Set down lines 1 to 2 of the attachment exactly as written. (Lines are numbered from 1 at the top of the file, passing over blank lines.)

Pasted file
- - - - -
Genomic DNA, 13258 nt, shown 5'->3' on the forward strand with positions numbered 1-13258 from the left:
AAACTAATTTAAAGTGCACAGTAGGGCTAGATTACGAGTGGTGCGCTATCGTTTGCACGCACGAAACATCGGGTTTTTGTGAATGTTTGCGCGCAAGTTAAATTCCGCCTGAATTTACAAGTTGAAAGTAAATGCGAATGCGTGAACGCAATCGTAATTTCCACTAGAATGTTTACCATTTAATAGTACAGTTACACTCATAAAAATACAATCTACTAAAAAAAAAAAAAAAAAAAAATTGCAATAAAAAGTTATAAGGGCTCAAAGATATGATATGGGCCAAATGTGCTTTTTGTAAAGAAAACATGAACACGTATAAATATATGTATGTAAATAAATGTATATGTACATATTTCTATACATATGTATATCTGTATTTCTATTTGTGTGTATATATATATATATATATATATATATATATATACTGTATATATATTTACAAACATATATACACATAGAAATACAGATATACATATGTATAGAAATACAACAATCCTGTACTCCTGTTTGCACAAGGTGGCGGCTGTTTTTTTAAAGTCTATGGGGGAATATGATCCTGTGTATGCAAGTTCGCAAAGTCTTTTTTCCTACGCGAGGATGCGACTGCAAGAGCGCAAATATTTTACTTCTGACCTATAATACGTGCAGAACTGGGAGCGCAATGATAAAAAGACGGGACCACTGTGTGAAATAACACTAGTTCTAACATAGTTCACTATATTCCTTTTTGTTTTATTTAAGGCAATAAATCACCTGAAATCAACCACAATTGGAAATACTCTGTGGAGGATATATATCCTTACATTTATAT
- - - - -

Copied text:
Genomic DNA, 13258 nt, shown 5'->3' on the forward strand with positions numbered 1-13258 from the left:
AAACTAATTTAAAGTGCACAGTAGGGCTAGATTACGAGTGGTGCGCTATCGTTTGCACGCACGAAACATCGGGTTTTTGTGAATGTTTGCGCGCAAGTTAAATTCCGCCTGAATTTACAAGTTGAAAGTAAATGCGAATGCGTGAACGCAATCGTAATTTCCACTAGAATGTTTACCATTTAATAGTACAGTTACACTCATAAAAATACAATCTACTAAAAAAAAAAAAAAAAAAAAATTGCAATAAAAAGTTATAAGGGCTCAAAGATATGATATGGGCCAAATGTGCTTTTTGTAAAGAAAACATGAACACGTATAAATATATGTATGTAAATAAATGTATATGTACATATTTCTATACATATGTATATCTGTATTTCTATTTGTGTGTATATATATATATATATATATATATATATATATACTGTATATATATTTACAAACATATATACACATAGAAATACAGATATACATATGTATAGAAATACAACAATCCTGTACTCCTGTTTGCACAAGGTGGCGGCTGTTTTTTTAAAGTCTATGGGGGAATATGATCCTGTGTATGCAAGTTCGCAAAGTCTTTTTTCCTACGCGAGGATGCGACTGCAAGAGCGCAAATATTTTACTTCTGACCTATAATACGTGCAGAACTGGGAGCGCAATGATAAAAAGACGGGACCACTGTGTGAAATAACACTAGTTCTAACATAGTTCACTATATTCCTTTTTGTTTTATTTAAGGCAATAAATCACCTGAAATCAACCACAATTGGAAATACTCTGTGGAGGATATATATCCTTACATTTATAT